. Most of the distribution is close to continuous uniform distribution where, \(0 \le x_i \le 1\) and \(x_i \epsilon Q\), and \(x_i \epsilon [0,1]\). - I have made two groups of the randomly generated data
**Group 1(Red Zone):**10% of the data from the perimeter of the edge surfaces for 1D we are considering the last two point of the line i.e. 0 and**Group 2(Blue Zone):**It is the differential data from the first group

**Some insight/information about the data distribution generated by the random function.**

Seeing the above data we can call this close to an uniformly distributed data.

### 1-Dimensional data

As we have seen the data distribution above, it is clear that the random generator function returns uniformly distributed data points over the given space.

**We will try to find out the 10% region from the edges first and compute the percentage of data falls inside the 10% Red zone from the edges.**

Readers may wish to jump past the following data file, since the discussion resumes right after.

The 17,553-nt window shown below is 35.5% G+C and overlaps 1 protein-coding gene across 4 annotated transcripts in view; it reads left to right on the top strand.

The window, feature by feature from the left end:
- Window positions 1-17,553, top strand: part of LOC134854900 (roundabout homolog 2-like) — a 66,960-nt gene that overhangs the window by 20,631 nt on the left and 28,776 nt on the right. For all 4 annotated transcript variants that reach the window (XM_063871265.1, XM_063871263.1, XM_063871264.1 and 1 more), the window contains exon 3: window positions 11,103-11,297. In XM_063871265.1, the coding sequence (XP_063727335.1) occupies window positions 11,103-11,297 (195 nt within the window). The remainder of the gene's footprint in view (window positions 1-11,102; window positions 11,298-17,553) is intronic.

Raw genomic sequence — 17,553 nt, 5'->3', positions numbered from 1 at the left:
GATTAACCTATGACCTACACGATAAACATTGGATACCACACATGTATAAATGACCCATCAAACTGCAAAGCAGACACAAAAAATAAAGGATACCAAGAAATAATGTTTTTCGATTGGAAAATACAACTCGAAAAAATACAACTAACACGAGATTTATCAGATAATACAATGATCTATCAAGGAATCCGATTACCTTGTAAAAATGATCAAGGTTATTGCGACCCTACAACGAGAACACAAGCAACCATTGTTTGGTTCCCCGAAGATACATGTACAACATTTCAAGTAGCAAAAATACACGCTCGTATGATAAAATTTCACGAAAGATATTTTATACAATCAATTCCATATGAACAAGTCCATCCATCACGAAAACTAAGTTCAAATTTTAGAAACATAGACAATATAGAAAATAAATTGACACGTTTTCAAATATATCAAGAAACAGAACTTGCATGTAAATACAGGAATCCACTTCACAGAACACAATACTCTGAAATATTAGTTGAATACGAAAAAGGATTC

Below is the code snippet to find the data which lies in the 10% region from the edges.

Now to visualize the data I have used the following code.

Some metrics for the above chart.

**Total count of Data points:** 1000

**Percentage of Spacial volume from edges:** 10%

**Data in Red zone (10%):** 203(*Count*); 20.3%(*Percentage*)

**Data in Blue zone (Rest 10%):** 797(*Count*); 79.7%(*Percentage*)

We can see for a line the percentage of data in the 10% spatial distance from the end point is around ~20% for 1000 random data points.

These numbers will more sense when we will go and calculate the same for higher dimensions.

### 2-Dimensional data